Can A Vegan Diet Lead to Brain Shrinkage?

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Back in 2008, an Oxford professor published a study that concluded that low vitamin B12 levels in the elderly correlated to brain shrinkage.

It was a well-done study, published in one of the most respected peer-reviewed journals. Here’s a PDF of the study if you’d like to read it.

But ever since then, many who dislikes vegans have started saying that a vegan diet leads to brain shrinkage because vegan diets have no B12 in them.

Note that the study doesn’t mention the word “vegan” a single time.

So let’s clear things up once and for all, because there’s a lot of confusion thanks to these people.

What the Study Researched and Found

The research team found 107 elderly volunteers (between 61 and 87 years old) who had a healthy brain (no impairment initially).

They were tested each year with a variety of cognitive tests and an MRI scan. Their blood was also collected to test levels of certain vitamins (B12) and markers.

By the end of the 5 year study, they found that patients with the greatest loss of brain volume had lower levels of vitamin B12 in their blood plasma.

That makes sense, since B12 is known to be important for a healthy brain.

So what does that have to do with veganism?

Veganism and Vitamin B12

There’s no vitamin B12 in plants themselves, but there is B12 in animal products. That’s why vegans and certain types of vegetarians can develop a B12 deficiency if they’re not careful. 

What most people don’t know is that all vitamin B12 comes from certain types of bacteria.

This bacteria is found in soil by the roots of plants.

Our produce is washed well before we eat it, so we get very little of this bacteria, and virtually no B12 from plants.

However, animals often consume dirt while they eat, ingesting some B12, plus the B12 producing bacteria. They can then store that bacteria in their guts, and it will produce B12 that they can absorb (humans can produce it like this, but it’s too late in the gut to absorb it).

This is why there’s B12 in animal products, but it all comes from the same bacteria that come from the soil beneath plants.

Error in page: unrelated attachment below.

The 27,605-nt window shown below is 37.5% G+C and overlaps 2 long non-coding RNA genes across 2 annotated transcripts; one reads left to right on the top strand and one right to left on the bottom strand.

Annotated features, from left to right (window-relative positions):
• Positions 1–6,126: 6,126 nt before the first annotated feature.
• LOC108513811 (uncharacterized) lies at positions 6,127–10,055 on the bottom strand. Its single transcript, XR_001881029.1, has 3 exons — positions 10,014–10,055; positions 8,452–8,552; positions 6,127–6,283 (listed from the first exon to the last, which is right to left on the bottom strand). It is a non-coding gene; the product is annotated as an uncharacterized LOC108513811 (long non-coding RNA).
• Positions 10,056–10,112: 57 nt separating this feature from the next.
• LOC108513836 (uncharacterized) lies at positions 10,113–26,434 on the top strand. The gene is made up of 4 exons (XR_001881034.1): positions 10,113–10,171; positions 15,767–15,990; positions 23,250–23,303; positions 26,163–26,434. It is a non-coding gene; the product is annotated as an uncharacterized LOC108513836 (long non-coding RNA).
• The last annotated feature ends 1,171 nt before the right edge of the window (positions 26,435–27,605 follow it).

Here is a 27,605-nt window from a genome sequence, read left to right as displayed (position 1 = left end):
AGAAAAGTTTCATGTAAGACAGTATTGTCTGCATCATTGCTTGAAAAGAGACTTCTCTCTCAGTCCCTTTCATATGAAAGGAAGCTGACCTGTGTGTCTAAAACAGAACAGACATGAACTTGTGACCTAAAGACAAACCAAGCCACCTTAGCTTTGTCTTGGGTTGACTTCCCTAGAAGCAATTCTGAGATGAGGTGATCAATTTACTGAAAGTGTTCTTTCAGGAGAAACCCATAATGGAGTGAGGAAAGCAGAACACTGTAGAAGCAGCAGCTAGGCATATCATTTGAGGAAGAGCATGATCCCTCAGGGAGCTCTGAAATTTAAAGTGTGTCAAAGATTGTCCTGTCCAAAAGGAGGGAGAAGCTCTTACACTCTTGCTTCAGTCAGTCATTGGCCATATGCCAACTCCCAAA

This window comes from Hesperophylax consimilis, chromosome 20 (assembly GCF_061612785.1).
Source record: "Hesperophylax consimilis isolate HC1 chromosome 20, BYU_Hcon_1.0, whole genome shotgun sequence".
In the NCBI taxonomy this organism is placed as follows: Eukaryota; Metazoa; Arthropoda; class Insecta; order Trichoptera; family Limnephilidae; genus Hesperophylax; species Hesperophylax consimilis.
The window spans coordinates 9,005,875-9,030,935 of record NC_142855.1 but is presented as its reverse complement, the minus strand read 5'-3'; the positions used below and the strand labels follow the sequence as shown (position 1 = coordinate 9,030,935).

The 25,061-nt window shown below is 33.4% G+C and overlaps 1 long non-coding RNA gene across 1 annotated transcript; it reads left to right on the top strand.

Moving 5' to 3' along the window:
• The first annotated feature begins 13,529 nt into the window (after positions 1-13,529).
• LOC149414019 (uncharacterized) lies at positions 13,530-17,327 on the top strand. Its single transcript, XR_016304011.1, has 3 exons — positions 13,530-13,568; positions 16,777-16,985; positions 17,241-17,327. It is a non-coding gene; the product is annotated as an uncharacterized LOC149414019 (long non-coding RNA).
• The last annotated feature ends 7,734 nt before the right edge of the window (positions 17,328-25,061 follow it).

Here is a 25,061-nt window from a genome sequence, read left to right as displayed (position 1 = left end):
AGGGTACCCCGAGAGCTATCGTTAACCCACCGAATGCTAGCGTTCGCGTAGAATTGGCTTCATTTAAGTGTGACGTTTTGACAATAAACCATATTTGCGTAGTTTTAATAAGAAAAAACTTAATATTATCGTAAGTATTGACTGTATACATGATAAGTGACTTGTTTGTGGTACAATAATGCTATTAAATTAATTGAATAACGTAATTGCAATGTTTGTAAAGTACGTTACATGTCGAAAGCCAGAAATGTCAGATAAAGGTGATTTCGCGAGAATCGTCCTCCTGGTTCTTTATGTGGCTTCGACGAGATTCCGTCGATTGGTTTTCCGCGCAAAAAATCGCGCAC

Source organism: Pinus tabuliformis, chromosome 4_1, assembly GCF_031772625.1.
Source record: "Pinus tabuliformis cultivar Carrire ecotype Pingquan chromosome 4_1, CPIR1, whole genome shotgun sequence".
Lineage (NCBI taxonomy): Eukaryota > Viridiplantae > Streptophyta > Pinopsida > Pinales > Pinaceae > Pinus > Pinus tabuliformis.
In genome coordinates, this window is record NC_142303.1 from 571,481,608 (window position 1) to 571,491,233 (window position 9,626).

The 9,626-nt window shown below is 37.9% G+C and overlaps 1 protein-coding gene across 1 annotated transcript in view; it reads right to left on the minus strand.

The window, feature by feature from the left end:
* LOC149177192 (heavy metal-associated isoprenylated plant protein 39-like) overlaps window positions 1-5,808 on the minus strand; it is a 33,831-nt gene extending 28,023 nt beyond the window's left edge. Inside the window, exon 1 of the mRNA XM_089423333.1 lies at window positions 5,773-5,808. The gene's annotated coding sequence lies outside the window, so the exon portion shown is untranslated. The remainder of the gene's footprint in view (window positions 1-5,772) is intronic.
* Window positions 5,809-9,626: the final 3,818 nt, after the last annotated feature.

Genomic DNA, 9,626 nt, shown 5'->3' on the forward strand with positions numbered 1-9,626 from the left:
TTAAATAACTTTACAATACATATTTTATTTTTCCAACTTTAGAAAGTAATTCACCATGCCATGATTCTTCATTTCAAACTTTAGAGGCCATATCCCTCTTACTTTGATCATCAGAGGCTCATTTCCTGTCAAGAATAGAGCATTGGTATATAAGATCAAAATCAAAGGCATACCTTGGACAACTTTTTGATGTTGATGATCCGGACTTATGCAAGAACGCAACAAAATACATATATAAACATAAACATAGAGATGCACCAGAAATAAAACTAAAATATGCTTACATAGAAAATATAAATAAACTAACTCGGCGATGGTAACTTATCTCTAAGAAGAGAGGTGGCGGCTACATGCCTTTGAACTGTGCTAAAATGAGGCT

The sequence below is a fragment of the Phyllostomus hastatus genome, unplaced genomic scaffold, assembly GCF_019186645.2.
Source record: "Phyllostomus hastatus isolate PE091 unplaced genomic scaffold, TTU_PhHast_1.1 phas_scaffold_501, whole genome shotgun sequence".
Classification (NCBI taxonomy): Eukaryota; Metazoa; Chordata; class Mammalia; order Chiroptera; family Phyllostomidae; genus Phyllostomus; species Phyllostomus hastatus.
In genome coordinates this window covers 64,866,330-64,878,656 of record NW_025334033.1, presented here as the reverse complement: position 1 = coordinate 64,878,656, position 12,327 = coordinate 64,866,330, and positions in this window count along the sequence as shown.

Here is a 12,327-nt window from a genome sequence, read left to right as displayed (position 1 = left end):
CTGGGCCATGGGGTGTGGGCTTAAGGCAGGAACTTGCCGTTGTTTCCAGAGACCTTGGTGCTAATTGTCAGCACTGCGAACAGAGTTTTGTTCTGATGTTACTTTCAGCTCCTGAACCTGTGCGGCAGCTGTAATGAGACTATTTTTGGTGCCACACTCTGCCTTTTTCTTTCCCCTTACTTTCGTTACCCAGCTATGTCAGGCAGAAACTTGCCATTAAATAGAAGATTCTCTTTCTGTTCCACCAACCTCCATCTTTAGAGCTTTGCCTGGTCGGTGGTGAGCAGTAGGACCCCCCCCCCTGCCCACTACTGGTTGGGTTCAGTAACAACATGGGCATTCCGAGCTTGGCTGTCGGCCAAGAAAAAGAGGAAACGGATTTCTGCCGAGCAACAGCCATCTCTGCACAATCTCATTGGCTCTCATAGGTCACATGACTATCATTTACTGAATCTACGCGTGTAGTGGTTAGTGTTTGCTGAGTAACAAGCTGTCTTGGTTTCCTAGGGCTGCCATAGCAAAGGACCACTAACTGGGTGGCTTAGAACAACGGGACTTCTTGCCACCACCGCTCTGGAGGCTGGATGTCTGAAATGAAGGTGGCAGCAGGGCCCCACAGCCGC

Vitamin B12 is vital for brain function, as the study above shows, so it is mandatory for vegans to get it through a supplement (or start eating plants straight from the garden).

But as long as you’re supplementing, there’s no risk of running low on B12. We use a very small amount of it each day, and full stores can last years before running out.

Conclusion: A vegan diet could lead to brain shrinkage if you didn’t supplement vitamin B12. However, all vegans should (and almost all do) supplement B12 and have no additional risk of brain shrinkage.

Finally, I’ve compiled a list of the best vegan vitamin B12 supplements if you need help choosing one.

About the author

Dale C.

Your friendly neighborhood vegan from Toronto. Chemical engineer turned semi-professional soccer player and freelance writer. Trying to do my small part in making the world better by writing about the wonderful world of veganism.

2 comments

  • Actually B12 is produced by specific bacteria in the rumin of herbivorous ruminant animals and not by bacteria in the soil. What needs to be in the soil for this to iccur is cobalt which will be taken up by the plants (like grass) which the herbivores eat and is fermented into B12 by thier bacteria. B12 in spil occurs from the animals feces and is not otherwise naturally occurring.

    • You have a few things incorrect here, but are mostly correct.

      First, “Vitamin B12 is synthesized only by certain bacteria and archaeon”, which is why you can also get B12 from algae.

      Second, bacteria precedes all animal life, although it can be transported by animals (and their feces) among other mechanism. Ultimately bacteria is what produces all vitamin B12, certain animals just need cobalt as a precursor to this process.

      Finally, there is a symbiotic relationship between those ruminants and the bacteria producing B12, but the same can be said for plants:

      Vitamin B12 is produced by soil microbes that live in symbiotic relationships with plant roots. During the 1980s, an undergraduate research course taught by Walker resulted in a novel method for identifying mutant strains of a soil microbe that could not form a symbiotic relationship with a plant.